An F-22 Raptor fighter jet suffered a mishap upon landing at Eglin Air Force Base, Florida, on Tuesday, a spokesperson for the 325th Fighter Wing told Air Force Times. No one was hurt in the accident.
According to unverified photos posted to social media that afternoon, the jet’s left main landing gear collapsed when it touched down on the runway around 10 a.m. local time. The destabilized plane veered off and came to a stop, resting nose-down in the grass.
“The pilot is in good condition and has been released from the 96th Medical Group’s care following evaluation,” Capt. Sarah Johnson said in an email Tuesday.
Johnson declined to comment on what caused the mishap or the damage incurred, citing an ongoing safety investigation.
F-22 landing gear woes are fairly common across the fleet.
An Air Combat Command inspection last year of the Raptors at Eglin, plus 10 percent of the fighters at other F-22 bases, found that at least one in five jets in the total F-22 inventory had an incorrectly rigged landing gear.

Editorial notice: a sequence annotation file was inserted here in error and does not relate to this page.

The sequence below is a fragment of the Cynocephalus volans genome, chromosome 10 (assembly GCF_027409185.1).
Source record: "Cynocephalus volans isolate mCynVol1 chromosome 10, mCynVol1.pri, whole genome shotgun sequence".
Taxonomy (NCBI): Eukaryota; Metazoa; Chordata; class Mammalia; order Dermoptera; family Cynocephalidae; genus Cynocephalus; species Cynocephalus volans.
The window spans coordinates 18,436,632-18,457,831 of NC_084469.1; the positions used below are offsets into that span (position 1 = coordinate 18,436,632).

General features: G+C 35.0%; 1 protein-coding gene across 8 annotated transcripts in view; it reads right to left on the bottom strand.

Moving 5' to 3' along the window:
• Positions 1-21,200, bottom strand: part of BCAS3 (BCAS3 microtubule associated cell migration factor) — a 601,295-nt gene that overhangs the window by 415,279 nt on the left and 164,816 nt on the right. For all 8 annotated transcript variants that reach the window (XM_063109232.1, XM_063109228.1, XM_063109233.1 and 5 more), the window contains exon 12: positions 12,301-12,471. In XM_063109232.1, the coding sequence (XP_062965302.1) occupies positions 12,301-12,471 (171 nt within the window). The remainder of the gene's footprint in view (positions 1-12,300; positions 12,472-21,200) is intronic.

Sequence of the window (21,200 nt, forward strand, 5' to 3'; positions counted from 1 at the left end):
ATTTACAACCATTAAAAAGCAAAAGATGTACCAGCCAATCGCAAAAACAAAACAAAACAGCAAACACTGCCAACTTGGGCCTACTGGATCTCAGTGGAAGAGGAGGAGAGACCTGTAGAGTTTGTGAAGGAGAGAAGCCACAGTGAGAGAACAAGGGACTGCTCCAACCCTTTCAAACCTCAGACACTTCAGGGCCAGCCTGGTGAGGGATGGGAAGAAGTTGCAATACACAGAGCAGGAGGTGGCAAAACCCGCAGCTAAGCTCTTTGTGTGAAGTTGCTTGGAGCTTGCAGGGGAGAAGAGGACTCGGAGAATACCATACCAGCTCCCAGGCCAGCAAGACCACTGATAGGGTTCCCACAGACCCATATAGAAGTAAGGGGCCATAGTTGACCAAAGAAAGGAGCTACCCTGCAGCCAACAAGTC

Nearly 40 F-22s were re-rigged because of that inspection, Air Force Times previously reported. The service owns nearly 190 Raptors.
It’s unclear whether configuring landing gears in a way other than specified in the instruction manual stops them from deploying, or if airmen rig them differently to solve a problem caused by doing it according to the manual’s specifications.
“The 325 FW continues to follow Air Force guidance and procedures for technical order updates,” Johnson said.
The wing’s flying operations — which includes the service’s only F-22 training unit — have been stationed at Eglin since Hurricane Michael wiped out much of nearby Tyndall Air Force Base in 2018.
Five Raptors had accidents costing more than $600,000 in fiscal 2021, according to Air Force Safety Center data.
Rachel Cohen is the editor of Air Force Times. She joined the publication as its senior reporter in March 2021. Her work has appeared in the Washington Post, the Frederick News-Post (Md.), Air and Space Forces Magazine, Inside Defense, Inside Health Policy and elsewhere.